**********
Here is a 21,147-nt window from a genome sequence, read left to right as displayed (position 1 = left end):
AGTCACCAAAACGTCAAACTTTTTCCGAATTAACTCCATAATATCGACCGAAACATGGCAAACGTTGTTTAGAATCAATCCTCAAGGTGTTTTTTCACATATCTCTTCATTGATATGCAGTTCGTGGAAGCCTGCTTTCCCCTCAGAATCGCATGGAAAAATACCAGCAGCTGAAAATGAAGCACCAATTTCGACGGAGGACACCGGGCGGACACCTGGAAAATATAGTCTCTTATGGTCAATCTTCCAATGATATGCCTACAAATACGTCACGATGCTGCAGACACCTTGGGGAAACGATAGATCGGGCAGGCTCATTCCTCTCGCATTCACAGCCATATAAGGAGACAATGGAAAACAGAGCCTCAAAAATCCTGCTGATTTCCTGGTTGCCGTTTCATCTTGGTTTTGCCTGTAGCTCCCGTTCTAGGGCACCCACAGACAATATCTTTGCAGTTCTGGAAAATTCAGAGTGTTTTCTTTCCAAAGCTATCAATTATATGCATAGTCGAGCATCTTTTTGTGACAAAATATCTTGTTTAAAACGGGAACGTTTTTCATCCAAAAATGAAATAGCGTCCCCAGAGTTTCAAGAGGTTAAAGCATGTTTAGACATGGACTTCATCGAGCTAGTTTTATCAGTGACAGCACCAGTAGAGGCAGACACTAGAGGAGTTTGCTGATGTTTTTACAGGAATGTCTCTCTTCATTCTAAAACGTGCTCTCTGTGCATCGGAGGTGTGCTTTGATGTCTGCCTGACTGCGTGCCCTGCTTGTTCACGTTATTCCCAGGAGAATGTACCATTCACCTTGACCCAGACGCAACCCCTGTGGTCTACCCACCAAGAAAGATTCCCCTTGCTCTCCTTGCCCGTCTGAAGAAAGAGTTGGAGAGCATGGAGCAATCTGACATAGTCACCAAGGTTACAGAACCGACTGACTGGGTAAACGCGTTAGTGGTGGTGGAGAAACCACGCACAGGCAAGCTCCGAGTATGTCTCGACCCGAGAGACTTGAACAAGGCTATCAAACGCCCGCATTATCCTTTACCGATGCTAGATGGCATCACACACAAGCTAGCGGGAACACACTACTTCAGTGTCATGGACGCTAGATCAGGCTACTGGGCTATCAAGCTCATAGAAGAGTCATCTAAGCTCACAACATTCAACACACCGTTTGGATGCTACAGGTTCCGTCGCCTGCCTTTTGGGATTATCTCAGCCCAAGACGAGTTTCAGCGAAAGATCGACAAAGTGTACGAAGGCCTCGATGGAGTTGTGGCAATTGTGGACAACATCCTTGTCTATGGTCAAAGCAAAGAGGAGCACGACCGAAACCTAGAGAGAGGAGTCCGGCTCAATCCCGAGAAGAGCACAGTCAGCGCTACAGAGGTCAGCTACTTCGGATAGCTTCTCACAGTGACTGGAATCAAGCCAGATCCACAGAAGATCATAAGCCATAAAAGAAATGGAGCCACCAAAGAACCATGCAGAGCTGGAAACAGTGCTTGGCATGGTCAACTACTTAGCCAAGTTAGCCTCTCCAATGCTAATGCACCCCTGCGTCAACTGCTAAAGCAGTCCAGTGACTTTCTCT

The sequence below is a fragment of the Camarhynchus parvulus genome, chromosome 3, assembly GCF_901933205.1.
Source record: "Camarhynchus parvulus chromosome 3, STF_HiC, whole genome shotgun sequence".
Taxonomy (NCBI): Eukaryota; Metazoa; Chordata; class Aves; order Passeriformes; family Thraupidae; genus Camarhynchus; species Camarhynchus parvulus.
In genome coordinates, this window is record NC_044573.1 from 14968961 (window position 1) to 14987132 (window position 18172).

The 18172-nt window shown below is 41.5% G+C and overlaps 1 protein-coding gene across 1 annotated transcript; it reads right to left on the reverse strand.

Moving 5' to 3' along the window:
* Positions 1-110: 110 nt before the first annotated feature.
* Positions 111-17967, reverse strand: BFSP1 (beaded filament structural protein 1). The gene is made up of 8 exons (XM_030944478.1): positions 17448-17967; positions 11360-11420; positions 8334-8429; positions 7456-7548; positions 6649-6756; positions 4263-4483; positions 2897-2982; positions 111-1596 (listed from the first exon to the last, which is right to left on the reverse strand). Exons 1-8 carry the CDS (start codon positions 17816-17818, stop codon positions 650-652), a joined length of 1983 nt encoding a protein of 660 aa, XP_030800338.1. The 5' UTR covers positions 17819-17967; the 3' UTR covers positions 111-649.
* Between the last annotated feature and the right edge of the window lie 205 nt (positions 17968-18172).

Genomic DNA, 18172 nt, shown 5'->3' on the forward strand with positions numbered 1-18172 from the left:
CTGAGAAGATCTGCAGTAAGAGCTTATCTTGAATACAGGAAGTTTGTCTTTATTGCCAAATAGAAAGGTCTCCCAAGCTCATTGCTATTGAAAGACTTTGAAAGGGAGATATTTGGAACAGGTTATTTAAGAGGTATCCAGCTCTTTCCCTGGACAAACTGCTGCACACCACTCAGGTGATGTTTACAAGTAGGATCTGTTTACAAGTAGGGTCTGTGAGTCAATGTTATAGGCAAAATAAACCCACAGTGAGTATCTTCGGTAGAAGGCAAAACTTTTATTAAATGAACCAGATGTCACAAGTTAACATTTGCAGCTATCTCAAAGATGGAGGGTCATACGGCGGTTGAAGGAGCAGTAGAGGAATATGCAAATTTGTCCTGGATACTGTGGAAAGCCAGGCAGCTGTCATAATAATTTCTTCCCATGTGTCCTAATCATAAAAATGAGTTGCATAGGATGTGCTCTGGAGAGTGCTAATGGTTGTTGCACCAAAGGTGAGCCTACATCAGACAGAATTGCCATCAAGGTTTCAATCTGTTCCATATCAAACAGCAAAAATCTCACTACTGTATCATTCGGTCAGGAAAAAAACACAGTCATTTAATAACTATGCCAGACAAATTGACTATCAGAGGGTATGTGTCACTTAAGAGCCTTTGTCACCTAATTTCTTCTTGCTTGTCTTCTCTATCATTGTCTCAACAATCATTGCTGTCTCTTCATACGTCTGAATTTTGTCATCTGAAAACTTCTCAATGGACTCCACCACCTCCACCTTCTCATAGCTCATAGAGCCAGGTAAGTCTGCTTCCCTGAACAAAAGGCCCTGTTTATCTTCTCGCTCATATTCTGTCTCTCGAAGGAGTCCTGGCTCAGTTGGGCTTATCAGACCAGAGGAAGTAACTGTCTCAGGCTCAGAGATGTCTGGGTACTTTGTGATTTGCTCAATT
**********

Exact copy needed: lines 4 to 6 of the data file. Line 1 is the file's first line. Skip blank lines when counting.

Source record: "Camarhynchus parvulus chromosome 3, STF_HiC, whole genome shotgun sequence".
Taxonomy (NCBI): Eukaryota; Metazoa; Chordata; class Aves; order Passeriformes; family Thraupidae; genus Camarhynchus; species Camarhynchus parvulus.
In genome coordinates, this window is record NC_044573.1 from 14968961 (window position 1) to 14987132 (window position 18172).